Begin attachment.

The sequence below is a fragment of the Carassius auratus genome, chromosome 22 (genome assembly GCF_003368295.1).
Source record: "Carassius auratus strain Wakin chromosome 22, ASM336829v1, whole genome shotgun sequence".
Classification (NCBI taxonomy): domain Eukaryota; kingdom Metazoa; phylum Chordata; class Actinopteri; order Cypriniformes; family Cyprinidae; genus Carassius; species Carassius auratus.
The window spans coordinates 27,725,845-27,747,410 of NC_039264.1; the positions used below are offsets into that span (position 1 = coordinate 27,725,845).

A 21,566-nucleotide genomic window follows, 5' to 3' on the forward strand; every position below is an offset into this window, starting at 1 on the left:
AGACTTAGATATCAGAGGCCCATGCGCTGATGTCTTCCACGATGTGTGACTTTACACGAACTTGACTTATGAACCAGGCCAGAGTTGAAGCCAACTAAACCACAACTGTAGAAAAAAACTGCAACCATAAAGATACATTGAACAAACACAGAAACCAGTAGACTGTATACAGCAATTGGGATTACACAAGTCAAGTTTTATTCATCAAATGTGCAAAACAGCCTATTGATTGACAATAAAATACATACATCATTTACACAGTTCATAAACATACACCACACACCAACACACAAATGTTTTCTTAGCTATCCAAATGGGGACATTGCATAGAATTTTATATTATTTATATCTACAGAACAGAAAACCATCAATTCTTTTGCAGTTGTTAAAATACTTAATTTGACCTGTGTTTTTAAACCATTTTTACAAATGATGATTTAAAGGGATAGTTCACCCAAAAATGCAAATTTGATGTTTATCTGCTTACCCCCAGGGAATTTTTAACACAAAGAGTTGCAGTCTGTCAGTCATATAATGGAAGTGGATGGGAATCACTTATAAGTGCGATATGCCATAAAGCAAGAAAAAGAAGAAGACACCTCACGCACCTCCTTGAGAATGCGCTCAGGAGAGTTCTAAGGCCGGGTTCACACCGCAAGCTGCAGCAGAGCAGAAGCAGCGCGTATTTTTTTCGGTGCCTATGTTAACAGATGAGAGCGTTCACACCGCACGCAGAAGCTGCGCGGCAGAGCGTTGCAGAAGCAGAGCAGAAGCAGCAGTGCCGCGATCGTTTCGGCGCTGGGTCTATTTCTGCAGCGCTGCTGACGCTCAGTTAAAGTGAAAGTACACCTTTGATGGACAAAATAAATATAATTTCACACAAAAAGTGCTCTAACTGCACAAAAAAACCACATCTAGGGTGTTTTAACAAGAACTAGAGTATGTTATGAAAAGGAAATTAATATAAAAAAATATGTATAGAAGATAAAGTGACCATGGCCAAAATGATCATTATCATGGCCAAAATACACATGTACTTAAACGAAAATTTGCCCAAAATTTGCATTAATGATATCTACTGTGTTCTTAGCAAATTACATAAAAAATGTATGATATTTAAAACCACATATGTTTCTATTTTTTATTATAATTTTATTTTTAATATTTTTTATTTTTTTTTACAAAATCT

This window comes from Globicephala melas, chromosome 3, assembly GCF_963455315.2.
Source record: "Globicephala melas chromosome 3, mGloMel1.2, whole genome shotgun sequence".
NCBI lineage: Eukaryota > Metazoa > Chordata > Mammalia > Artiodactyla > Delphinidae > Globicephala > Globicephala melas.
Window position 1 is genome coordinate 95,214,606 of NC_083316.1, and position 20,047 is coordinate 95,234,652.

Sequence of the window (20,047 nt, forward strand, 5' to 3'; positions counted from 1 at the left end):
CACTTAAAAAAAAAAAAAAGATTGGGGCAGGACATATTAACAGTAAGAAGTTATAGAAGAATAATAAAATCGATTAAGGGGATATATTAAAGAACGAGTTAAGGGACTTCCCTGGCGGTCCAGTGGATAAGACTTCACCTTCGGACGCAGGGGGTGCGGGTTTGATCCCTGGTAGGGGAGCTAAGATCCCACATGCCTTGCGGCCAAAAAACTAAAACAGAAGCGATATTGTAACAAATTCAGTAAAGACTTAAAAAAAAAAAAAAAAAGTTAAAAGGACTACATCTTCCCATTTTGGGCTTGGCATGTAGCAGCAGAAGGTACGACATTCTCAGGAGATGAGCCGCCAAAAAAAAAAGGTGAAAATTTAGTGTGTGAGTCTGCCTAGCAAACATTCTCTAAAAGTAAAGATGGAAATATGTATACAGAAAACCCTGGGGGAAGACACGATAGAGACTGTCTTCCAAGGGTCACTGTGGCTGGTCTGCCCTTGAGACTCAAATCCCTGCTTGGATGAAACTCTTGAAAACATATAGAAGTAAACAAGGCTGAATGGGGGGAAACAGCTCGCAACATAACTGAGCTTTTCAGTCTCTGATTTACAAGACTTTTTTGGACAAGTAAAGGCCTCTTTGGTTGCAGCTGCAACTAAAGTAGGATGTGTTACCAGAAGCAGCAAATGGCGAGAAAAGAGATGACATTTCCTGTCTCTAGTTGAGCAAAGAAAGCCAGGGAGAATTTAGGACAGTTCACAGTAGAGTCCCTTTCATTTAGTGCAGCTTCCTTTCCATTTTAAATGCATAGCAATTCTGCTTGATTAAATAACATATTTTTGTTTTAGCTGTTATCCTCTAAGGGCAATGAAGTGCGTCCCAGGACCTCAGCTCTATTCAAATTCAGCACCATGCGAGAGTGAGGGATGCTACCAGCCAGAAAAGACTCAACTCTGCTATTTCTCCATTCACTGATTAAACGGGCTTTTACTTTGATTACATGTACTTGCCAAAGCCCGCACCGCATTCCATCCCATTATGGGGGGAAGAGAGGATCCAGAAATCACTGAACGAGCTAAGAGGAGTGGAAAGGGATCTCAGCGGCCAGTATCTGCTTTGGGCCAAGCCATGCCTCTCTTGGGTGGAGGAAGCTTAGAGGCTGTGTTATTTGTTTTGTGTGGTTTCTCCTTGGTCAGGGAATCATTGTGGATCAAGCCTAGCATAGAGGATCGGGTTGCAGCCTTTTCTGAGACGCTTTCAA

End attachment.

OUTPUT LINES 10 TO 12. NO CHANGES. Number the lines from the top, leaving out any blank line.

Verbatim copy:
Window position 1 is genome coordinate 95,214,606 of NC_083316.1, and position 20,047 is coordinate 95,234,652.

Sequence of the window (20,047 nt, forward strand, 5' to 3'; positions counted from 1 at the left end):
CACTTAAAAAAAAAAAAAAGATTGGGGCAGGACATATTAACAGTAAGAAGTTATAGAAGAATAATAAAATCGATTAAGGGGATATATTAAAGAACGAGTTAAGGGACTTCCCTGGCGGTCCAGTGGATAAGACTTCACCTTCGGACGCAGGGGGTGCGGGTTTGATCCCTGGTAGGGGAGCTAAGATCCCACATGCCTTGCGGCCAAAAAACTAAAACAGAAGCGATATTGTAACAAATTCAGTAAAGACTTAAAAAAAAAAAAAAAAAGTTAAAAGGACTACATCTTCCCATTTTGGGCTTGGCATGTAGCAGCAGAAGGTACGACATTCTCAGGAGATGAGCCGCCAAAAAAAAAAGGTGAAAATTTAGTGTGTGAGTCTGCCTAGCAAACATTCTCTAAAAGTAAAGATGGAAATATGTATACAGAAAACCCTGGGGGAAGACACGATAGAGACTGTCTTCCAAGGGTCACTGTGGCTGGTCTGCCCTTGAGACTCAAATCCCTGCTTGGATGAAACTCTTGAAAACATATAGAAGTAAACAAGGCTGAATGGGGGGAAACAGCTCGCAACATAACTGAGCTTTTCAGTCTCTGATTTACAAGACTTTTTTGGACAAGTAAAGGCCTCTTTGGTTGCAGCTGCAACTAAAGTAGGATGTGTTACCAGAAGCAGCAAATGGCGAGAAAAGAGATGACATTTCCTGTCTCTAGTTGAGCAAAGAAAGCCAGGGAGAATTTAGGACAGTTCACAGTAGAGTCCCTTTCATTTAGTGCAGCTTCCTTTCCATTTTAAATGCATAGCAATTCTGCTTGATTAAATAACATATTTTTGTTTTAGCTGTTATCCTCTAAGGGCAATGAAGTGCGTCCCAGGACCTCAGCTCTATTCAAATTCAGCACCATGCGAGAGTGAGGGATGCTACCAGCCAGAAAAGACTCAACTCTGCTATTTCTCCATTCACTGATTAAACGGGCTTTTACTTTGATTACATGTACTTGCCAAAGCCCGCACCGCATTCCATCCCATTATGGGGGGAAGAGAGGATCCAGAAATCACTGAACGAGCTAAGAGGAGTGGAAAGGGATCTCAGCGGCCAGTATCTGCTTTGGGCCAAGCCATGCCTCTCTTGGGTGGAGGAAGCTTAGAGGCTGTGTTATTTGTTTTGTGTGGTTTCTCCTTGGTCAGGGAATCATTGTGGATCAAGCCTAGCATAGAGGATCGGGTTGCAGCCTTTTCTGAGACGCTTTCAA